But instrumentalism is not the only view about how governments should make decisions. And in fact, many argue that instrumentalism is an inadequate response to moral disagreements about policy — precisely because instrumentalism fails to appreciate the moral significance of such disagreement. According to this critique, disagreements about how to weight COVID-19 deaths against respect for religious liberty or economic harm isn’t just an ethical puzzle with a right answer that government needs to figure out. Instead, it raises the following question: what is the fair and respectful way to determine a society’s course of action when its citizens disagree about what’s best?
This question brings us squarely into the domain of political philosophy, and to differing views about the ethics of government decision-making in the face of moral disagreement – that is, different views of what’s called political legitimacy. According to these views, given that we disagree about policies, and given that we all have to live under the decisions that governments make, the legitimacy of policies is not simply a matter of getting the substantively right (i.e. ethically correct) answer, or using the decision-procedures that make us most likely to get the substantively right answer. Legitimacy requires more than that; it requires respect for moral disagreement. And respect for moral disagreement, in turn, requires certain forms of decision-making or justification of policies.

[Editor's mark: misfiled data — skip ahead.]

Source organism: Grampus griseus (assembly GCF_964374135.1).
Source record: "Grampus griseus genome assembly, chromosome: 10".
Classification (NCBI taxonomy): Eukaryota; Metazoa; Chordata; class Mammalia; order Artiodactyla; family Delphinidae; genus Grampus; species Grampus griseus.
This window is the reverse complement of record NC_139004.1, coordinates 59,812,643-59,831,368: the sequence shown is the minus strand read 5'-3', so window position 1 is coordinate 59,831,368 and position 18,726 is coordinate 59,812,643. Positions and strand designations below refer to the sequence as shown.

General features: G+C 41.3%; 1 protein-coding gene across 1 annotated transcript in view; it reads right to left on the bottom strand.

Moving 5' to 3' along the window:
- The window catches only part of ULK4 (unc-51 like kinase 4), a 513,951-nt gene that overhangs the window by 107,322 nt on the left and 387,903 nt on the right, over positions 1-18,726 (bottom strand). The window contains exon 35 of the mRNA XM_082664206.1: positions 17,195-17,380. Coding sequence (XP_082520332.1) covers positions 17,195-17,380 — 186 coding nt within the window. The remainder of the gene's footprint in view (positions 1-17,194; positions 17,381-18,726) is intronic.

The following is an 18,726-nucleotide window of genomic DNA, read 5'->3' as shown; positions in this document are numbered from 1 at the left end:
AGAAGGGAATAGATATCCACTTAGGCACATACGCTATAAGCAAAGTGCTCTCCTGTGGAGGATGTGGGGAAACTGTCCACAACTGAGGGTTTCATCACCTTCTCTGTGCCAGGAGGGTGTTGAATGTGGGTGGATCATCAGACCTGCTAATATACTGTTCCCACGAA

If we take moral disagreement seriously, then the decision when and how to reopen society is not just a matter of science. But nor is it just a matter of scientifically informed ethics. It’s also a matter of politics. Not politics in the narrow sense of politicians pursing their political self-interest, but in the broad, elevated sense of politics as the appropriate way to resolve disagreements about what we, as a society should do.